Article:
“The Trickster goes by many names and has many forms. In Cree, the Trickster is called “Weesageechak”. This figure can choose any form and disguise that it wishes. This is primarily a clownish figure whose role is to teach the people about the nature and the meaning of existence on the planet. Some say that Weesageechak lNEPA-logo-black-transeft this continent when the white man came, but the Cree believe the figure is still among them and is choosing new disguises. Some say that without this being’s presence the core of Cree culture would be destroyed.”

– Source Website, 
Traditional Cree Spiritualty

“Wesakechak (also spelled Wisakedjak, Whiskey-Jack, and several other ways.) is the benevolent culture hero of the Cree tribe (sometimes referred to as a “transformer” by folklorists.)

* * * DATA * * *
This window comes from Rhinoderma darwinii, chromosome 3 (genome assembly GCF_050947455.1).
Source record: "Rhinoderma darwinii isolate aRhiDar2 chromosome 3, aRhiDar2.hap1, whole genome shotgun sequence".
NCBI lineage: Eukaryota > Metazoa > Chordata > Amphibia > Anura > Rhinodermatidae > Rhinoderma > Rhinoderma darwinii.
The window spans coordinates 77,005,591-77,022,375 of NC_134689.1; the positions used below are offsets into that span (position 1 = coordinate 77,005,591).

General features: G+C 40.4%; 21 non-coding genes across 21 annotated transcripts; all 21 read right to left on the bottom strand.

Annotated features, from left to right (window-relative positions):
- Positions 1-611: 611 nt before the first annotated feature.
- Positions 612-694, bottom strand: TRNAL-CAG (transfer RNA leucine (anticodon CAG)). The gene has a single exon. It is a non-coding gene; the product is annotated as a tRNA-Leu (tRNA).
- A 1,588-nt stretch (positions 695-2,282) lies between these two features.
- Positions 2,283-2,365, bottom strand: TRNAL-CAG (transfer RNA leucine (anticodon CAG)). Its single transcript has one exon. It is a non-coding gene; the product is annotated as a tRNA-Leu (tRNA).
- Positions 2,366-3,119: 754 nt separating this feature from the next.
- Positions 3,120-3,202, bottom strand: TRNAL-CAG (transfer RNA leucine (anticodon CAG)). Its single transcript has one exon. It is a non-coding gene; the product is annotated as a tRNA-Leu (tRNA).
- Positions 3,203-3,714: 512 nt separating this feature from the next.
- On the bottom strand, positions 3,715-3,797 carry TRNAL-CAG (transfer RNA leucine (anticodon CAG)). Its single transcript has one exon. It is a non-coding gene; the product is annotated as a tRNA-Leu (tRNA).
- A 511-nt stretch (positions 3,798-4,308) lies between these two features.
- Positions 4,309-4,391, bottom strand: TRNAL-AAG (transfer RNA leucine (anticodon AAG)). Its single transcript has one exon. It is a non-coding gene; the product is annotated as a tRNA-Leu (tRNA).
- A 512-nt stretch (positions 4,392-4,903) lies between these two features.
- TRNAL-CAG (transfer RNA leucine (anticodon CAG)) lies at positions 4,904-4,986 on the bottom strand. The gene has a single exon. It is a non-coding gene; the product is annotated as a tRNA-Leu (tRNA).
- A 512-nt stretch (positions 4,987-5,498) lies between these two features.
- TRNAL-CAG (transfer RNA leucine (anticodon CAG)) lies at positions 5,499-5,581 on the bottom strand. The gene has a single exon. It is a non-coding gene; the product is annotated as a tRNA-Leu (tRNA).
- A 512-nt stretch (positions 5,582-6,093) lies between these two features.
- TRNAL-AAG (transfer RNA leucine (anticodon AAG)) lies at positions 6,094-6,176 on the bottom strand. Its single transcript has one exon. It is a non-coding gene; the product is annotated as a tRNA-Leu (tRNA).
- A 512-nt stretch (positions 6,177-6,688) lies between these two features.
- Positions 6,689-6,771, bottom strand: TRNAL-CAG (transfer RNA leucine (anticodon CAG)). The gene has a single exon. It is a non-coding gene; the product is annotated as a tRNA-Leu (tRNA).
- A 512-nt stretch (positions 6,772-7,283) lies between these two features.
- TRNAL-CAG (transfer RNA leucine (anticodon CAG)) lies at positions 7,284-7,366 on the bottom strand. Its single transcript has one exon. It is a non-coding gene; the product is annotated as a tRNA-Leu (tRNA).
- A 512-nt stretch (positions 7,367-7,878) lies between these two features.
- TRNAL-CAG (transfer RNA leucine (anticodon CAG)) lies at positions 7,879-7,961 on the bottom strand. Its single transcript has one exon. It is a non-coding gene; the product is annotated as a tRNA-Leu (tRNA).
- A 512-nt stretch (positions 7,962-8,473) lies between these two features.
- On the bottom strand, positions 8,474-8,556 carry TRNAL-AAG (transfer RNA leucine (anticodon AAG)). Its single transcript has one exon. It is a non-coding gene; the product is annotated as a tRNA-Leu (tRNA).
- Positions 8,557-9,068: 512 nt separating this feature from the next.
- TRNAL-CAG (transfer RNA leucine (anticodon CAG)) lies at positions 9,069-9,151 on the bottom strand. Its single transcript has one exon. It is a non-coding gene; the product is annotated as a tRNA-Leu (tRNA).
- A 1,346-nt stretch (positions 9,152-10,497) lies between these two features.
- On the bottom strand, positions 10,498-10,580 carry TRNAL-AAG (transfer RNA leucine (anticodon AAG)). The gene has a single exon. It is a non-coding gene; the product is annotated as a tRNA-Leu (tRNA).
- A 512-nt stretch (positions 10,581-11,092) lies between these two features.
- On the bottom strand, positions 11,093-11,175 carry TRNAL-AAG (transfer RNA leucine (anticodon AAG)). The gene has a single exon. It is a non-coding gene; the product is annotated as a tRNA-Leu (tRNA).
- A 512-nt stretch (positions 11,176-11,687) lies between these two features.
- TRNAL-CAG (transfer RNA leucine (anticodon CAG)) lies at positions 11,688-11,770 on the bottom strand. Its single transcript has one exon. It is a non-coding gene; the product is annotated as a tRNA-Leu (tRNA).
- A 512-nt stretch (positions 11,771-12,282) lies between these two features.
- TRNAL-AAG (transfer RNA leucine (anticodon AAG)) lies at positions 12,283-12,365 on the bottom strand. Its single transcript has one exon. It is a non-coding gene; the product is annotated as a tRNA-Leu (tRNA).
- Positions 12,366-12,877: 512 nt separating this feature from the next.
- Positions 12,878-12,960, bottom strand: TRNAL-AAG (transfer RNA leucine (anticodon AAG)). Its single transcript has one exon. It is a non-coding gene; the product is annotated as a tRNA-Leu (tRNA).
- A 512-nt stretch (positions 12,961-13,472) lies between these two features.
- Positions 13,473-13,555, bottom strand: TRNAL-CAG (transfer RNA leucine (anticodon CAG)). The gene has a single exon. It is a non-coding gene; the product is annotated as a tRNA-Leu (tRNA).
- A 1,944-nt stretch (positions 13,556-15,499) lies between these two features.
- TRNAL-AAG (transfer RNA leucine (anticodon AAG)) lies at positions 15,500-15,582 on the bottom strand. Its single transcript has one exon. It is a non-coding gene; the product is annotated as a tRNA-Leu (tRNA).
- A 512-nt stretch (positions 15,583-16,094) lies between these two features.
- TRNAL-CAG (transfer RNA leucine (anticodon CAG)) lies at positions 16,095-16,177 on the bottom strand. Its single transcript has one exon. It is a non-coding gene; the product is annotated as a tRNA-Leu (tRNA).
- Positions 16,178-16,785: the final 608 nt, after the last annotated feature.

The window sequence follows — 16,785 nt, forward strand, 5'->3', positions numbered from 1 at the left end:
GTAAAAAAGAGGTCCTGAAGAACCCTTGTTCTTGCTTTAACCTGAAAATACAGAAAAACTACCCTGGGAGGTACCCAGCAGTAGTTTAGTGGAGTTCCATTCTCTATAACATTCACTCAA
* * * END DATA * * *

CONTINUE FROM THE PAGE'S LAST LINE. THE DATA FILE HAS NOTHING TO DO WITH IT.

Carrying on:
Wesakechak is a trickster character whose adventures are often humorous, but unlike Plains Indian tricksters he is portrayed as a staunch friend of humankind, not a dangerous or destructive being.

His name is spelled so many different ways partially because Cree was originally an unwritten language (so English speakers just spelled it however it sounded to them at the time), and partially because the Cree language is spoken across a huge geographical range in both Canada and the US, and the name sounds different in different dialects. The correct pronounciation in Plains Cree is similar to wee-sah-keh-chahk.”

– Source Website, Native Languages of the Americas: Cree Legends, Myths, and Stories